The Use of Communication Strategies in the Beginner EFL Classroom

  • Carmen A. Rodriguez Universidad Autónoma de Tamaulipas
  • Ruth Roux Rodríguez Universidad Autónoma de Tamaulipas


When language learners do not know how to say a word in English, they can communicate effectively by using their hands, imitating sounds, inventing new words, or describing what they mean. These ways of communicating are communication strategies (CSs). EFL teachers are not always aware of the importance of teaching communication strategies to their students or, if they are aware, they do not explicitly train their students to use them. They do not use these strategies themselves to serve as a model to their students. Very often, what we have observed is that teachers abandon the message or switch to the first language to avoid communication problems in the classroom. This study investigated the communication strategies used by two EFL teachers and their beginner level students; and the potential factors that influence the communication strategies they use in class. Data came from three sources: (1) audio-recordings of naturally occurring classroom interactions; (2) interviews with the teachers; and (3) observation notes taken in six class sessions. Data from the interaction transcripts were examined using Faerch and Kasper’s (1983) taxonomy of communication strategies. Results indicated that the communication strategy most frequently used in both groups was language switch. However, while the teacher who seemed more involved with students used clarification request, comprehension check and asking for confirmation; the teacher who appeared more distant from students used comprehension check and repetition. Class size, seating arrangements and learning activity types were also some of the factors that influenced the communication strategies used.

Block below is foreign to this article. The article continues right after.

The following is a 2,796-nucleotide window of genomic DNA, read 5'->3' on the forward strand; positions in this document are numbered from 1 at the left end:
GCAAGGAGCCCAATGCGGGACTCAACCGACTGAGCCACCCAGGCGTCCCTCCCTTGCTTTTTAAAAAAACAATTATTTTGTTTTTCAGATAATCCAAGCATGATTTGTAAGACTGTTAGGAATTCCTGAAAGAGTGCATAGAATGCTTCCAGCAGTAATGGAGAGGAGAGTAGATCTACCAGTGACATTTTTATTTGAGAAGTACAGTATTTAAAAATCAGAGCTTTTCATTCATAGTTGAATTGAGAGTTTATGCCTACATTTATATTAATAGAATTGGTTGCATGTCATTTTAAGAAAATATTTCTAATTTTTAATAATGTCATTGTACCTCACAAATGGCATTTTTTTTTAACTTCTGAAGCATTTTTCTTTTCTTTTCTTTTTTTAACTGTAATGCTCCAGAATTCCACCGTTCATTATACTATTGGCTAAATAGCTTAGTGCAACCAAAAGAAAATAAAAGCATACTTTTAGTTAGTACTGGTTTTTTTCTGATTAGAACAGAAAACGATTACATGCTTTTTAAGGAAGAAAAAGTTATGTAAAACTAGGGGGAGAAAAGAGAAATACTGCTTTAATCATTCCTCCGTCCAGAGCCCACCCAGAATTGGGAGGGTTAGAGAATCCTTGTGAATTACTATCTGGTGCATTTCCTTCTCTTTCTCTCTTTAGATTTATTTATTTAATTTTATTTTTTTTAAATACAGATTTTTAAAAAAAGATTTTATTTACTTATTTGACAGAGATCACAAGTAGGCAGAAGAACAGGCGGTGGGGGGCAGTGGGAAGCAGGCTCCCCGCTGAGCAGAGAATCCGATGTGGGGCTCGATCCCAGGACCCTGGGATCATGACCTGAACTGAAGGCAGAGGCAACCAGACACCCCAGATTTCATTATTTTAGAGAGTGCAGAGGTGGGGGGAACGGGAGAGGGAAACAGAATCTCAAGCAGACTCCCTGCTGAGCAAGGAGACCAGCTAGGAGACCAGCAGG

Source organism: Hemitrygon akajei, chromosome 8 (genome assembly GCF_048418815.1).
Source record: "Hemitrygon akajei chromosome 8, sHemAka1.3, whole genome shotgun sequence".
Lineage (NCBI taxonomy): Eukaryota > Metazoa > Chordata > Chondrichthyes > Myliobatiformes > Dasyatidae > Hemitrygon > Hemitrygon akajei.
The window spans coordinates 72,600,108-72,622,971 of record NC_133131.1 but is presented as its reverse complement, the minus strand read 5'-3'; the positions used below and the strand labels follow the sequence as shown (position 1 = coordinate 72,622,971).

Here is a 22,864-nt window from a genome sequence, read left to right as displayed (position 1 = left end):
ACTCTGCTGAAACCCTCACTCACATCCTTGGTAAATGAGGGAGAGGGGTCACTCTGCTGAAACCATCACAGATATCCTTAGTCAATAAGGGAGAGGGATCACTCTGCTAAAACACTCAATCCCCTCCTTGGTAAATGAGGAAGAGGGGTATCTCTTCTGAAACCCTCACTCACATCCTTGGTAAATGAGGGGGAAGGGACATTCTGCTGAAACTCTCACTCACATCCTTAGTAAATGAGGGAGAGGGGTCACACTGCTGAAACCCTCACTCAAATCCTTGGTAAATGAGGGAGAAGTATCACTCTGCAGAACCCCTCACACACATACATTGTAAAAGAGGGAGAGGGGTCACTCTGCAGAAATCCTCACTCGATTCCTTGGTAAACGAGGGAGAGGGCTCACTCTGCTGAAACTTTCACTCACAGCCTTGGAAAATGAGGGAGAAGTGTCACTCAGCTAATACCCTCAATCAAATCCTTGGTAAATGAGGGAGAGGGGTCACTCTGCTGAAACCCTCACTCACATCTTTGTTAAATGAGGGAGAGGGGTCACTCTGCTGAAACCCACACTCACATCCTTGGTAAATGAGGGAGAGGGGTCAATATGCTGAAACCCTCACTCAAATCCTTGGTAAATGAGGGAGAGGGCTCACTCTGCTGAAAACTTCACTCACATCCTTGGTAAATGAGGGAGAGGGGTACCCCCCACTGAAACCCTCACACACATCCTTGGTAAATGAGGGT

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How to Cite
Rodriguez, C. A., & Roux Rodríguez, R. (2014). The Use of Communication Strategies in the Beginner EFL Classroom. GIST – Education and Learning Research Journal, (6), 111 - 128. Retrieved from
Research Articles